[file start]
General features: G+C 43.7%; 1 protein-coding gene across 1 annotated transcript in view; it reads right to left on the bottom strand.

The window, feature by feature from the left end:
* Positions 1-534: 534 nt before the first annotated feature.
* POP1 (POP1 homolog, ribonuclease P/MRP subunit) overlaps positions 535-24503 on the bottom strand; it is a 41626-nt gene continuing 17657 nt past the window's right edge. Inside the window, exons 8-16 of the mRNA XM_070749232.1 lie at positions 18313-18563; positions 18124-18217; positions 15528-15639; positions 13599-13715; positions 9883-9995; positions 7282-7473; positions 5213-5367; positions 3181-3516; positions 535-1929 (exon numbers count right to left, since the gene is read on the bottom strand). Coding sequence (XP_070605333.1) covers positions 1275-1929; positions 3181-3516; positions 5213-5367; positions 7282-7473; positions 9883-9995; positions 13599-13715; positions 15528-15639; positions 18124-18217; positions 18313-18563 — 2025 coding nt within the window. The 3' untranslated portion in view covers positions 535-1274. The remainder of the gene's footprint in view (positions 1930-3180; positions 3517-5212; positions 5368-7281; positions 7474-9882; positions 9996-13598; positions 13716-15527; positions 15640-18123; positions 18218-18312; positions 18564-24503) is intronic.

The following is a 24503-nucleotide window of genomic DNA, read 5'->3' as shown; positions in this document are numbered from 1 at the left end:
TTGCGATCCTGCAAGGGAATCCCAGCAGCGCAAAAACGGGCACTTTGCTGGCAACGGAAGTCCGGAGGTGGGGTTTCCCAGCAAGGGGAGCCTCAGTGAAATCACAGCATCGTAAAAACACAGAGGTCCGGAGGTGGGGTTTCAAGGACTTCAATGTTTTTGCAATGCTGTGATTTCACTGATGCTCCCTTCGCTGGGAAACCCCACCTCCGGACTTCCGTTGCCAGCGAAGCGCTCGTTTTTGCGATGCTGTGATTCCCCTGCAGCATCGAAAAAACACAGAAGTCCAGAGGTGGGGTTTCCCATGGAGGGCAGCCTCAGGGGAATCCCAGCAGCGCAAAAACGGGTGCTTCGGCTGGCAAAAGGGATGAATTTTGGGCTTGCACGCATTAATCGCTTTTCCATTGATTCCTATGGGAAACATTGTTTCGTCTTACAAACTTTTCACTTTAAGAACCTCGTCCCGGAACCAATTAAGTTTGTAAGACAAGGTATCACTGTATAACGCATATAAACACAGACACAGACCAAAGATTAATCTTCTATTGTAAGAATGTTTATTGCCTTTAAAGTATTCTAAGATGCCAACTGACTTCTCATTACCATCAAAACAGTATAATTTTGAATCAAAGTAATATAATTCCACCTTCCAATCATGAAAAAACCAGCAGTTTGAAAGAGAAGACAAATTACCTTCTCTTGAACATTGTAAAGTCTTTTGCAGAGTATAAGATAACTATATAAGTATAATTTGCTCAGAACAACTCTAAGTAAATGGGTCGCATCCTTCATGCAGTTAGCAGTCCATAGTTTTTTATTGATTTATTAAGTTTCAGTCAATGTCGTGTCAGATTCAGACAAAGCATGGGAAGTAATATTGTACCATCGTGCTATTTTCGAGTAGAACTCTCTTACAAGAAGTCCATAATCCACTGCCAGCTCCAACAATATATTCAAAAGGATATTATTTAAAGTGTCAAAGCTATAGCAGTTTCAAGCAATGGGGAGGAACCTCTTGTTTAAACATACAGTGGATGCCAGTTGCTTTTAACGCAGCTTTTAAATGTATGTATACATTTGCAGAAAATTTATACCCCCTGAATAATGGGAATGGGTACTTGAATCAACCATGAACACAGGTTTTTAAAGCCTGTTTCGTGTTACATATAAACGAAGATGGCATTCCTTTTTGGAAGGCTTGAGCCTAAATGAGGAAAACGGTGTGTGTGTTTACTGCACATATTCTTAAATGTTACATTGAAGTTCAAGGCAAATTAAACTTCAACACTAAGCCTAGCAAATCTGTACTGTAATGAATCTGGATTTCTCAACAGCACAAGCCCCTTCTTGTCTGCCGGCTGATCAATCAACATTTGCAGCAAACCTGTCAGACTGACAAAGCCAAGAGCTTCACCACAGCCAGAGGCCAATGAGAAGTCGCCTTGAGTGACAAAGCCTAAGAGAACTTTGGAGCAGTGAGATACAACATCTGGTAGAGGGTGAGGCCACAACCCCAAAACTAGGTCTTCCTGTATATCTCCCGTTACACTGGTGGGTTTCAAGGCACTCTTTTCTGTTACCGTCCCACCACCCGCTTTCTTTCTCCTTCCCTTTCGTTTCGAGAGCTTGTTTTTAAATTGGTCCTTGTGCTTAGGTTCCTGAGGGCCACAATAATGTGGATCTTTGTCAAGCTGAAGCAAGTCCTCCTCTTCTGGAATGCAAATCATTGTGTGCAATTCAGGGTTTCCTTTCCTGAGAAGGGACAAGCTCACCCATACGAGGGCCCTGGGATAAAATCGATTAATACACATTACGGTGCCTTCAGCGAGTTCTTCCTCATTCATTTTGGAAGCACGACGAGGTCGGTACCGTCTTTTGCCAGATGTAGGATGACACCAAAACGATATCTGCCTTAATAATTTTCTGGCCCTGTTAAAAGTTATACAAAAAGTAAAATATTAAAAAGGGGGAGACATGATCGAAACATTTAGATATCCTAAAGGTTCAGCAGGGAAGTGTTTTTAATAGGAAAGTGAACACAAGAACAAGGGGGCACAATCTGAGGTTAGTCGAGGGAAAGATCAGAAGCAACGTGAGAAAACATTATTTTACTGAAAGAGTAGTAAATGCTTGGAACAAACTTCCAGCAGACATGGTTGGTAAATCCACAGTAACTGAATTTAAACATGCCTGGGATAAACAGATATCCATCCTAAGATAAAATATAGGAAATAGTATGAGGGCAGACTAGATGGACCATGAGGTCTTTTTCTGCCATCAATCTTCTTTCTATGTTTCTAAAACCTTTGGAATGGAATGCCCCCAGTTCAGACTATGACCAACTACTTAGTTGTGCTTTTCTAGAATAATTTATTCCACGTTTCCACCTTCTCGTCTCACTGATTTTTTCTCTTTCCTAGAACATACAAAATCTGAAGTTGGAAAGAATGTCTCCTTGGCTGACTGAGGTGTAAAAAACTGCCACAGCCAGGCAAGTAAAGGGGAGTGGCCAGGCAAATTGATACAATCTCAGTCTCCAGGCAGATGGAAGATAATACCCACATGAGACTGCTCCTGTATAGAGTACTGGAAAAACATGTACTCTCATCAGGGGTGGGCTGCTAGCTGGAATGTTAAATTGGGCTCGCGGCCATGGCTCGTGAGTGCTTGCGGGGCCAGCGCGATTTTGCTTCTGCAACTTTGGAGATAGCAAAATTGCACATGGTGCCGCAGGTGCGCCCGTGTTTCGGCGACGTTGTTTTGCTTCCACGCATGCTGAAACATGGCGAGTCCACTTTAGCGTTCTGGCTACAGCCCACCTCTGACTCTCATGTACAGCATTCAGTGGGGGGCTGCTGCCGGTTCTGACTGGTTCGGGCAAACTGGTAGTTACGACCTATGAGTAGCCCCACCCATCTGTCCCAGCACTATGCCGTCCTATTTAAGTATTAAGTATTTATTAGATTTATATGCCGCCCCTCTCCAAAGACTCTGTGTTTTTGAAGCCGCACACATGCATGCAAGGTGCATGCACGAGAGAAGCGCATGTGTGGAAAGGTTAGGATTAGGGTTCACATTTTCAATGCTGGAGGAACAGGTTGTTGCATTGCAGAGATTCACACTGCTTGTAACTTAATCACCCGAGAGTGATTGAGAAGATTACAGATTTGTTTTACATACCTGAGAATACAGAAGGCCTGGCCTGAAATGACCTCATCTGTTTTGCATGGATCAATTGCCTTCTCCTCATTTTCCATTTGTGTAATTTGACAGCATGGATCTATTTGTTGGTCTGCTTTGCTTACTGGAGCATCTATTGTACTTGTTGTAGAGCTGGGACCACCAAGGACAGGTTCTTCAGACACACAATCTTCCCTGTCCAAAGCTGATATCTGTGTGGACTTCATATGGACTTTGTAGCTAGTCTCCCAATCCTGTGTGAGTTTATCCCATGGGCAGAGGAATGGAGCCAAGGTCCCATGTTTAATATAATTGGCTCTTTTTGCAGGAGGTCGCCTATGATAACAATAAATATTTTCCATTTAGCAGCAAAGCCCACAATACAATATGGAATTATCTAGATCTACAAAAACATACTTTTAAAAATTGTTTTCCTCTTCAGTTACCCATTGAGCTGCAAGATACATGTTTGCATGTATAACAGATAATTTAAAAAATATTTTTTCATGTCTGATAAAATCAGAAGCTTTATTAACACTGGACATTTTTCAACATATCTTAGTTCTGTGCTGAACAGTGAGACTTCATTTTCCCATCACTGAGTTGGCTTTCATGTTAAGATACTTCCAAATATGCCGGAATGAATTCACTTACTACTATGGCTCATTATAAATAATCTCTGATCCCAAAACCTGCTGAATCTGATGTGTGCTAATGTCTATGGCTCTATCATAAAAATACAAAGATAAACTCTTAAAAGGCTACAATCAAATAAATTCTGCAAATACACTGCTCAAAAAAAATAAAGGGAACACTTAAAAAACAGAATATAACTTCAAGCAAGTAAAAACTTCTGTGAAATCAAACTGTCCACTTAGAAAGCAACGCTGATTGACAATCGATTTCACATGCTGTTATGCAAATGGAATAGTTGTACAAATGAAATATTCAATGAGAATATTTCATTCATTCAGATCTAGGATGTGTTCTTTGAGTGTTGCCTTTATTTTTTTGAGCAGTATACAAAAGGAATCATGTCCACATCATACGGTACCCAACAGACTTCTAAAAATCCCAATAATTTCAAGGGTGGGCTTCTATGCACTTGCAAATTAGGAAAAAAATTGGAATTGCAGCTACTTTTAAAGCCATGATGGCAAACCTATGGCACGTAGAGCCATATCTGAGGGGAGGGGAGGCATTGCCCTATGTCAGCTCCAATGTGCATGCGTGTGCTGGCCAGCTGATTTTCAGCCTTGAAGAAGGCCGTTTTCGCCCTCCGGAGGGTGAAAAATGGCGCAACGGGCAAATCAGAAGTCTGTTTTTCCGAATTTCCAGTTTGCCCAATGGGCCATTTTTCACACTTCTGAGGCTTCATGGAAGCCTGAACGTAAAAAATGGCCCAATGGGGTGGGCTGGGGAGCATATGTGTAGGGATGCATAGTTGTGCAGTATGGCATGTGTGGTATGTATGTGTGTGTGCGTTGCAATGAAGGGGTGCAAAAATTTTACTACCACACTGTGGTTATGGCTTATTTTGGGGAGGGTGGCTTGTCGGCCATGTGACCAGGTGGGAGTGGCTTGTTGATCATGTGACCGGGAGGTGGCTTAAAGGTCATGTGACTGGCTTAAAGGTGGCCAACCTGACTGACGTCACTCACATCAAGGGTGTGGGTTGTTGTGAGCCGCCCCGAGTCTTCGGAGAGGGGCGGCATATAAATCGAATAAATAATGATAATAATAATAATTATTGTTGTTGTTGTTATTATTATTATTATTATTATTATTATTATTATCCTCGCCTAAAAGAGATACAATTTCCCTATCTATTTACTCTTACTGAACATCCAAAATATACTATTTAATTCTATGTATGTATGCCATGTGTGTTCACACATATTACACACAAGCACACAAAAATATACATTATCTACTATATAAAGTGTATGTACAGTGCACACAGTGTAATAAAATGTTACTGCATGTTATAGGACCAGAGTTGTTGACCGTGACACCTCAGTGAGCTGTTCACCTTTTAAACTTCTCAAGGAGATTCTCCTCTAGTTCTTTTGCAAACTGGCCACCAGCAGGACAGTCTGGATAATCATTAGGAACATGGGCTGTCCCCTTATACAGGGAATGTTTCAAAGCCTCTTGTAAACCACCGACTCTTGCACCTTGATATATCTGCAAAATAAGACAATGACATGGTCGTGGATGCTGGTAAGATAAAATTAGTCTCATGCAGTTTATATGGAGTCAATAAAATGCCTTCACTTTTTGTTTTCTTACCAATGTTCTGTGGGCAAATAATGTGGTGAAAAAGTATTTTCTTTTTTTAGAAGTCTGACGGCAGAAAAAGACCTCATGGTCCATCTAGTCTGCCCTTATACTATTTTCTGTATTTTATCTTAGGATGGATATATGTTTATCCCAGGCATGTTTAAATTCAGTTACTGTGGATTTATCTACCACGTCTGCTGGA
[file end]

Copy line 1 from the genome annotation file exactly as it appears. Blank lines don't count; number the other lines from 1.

General features: G+C 43.7%; 1 protein-coding gene across 1 annotated transcript in view; it reads right to left on the bottom strand.